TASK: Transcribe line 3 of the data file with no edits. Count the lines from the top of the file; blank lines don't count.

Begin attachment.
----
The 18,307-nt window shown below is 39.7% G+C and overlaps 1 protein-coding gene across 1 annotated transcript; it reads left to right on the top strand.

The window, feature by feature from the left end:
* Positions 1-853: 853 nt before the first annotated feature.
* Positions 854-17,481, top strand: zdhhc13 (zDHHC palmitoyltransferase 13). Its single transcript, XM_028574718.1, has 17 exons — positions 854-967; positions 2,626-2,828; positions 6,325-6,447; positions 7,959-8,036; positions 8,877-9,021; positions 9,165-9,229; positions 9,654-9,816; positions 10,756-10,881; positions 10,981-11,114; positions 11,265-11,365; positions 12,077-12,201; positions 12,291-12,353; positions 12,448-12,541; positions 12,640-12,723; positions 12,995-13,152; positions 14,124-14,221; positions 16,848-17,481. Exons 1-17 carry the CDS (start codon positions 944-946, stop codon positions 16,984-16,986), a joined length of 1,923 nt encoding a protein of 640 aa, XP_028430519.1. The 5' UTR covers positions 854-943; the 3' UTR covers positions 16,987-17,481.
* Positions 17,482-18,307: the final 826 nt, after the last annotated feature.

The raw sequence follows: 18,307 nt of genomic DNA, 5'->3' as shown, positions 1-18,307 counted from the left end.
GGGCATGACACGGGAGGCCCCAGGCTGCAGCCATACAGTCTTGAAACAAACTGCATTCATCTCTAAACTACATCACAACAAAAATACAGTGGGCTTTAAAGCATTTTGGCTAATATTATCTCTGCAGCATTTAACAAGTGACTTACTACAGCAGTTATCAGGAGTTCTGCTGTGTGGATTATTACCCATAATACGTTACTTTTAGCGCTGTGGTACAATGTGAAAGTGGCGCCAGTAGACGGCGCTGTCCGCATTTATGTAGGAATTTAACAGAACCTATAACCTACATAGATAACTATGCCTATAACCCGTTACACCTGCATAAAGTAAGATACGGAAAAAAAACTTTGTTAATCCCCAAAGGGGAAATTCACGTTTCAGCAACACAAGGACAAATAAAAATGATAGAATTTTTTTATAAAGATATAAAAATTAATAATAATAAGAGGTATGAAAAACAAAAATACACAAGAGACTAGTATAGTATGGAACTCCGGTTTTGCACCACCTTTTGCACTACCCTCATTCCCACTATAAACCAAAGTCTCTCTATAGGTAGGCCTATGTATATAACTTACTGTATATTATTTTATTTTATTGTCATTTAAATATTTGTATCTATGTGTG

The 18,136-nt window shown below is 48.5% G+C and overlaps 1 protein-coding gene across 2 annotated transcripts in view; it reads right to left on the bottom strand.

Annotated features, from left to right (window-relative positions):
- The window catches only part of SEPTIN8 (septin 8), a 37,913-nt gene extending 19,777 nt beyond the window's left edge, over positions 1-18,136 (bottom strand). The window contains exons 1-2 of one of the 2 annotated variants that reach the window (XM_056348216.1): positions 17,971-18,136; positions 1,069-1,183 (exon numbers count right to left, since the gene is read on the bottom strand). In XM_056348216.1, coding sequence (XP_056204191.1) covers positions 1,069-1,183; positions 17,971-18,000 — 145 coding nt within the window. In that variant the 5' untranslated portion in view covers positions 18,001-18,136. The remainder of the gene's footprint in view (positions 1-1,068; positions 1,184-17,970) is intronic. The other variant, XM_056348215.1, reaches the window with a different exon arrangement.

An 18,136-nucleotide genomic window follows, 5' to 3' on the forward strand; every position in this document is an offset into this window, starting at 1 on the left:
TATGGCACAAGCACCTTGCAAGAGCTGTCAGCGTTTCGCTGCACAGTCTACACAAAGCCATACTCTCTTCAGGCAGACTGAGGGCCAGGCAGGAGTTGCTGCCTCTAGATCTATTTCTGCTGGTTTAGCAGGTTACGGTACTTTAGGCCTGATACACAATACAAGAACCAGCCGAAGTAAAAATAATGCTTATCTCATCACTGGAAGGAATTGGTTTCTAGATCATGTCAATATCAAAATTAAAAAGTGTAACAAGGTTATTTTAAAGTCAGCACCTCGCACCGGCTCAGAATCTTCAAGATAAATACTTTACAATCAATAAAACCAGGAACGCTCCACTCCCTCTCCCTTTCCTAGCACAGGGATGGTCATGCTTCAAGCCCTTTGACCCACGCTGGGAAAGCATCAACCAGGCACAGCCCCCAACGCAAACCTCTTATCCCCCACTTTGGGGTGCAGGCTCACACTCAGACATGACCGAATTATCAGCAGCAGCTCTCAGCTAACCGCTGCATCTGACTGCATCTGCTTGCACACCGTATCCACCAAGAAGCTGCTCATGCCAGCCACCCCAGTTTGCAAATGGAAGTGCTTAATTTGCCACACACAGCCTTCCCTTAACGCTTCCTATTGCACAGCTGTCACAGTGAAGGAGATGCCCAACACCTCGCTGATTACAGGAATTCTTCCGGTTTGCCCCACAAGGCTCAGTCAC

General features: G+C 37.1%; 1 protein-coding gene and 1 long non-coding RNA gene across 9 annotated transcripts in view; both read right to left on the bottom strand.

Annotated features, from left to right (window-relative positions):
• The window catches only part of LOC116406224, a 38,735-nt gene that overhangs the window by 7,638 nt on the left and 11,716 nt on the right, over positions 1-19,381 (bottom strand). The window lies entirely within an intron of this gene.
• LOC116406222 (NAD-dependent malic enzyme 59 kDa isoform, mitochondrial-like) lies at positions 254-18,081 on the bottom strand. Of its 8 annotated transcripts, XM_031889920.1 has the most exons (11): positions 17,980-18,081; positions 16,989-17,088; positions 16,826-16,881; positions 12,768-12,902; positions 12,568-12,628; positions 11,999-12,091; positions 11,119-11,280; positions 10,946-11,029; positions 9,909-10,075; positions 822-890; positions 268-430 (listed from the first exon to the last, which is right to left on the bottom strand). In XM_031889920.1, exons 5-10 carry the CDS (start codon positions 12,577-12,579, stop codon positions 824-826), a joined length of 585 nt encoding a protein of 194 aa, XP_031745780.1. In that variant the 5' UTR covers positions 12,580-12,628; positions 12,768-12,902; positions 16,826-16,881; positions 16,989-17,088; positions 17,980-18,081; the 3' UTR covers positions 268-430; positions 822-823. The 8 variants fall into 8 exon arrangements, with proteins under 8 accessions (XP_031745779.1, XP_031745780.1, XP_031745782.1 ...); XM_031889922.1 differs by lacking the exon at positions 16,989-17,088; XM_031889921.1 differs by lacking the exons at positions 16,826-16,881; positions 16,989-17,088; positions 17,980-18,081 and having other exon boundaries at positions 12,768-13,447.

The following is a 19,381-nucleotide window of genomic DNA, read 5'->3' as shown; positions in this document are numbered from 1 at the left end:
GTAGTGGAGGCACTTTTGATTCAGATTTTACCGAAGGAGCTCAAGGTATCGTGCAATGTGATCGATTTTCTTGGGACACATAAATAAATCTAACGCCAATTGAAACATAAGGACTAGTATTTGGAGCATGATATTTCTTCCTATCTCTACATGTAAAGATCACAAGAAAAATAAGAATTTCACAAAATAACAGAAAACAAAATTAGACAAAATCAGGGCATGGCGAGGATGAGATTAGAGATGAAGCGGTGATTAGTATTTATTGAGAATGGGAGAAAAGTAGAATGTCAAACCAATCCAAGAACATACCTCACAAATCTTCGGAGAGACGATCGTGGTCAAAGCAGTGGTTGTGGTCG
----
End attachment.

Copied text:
* Positions 1-853: 853 nt before the first annotated feature.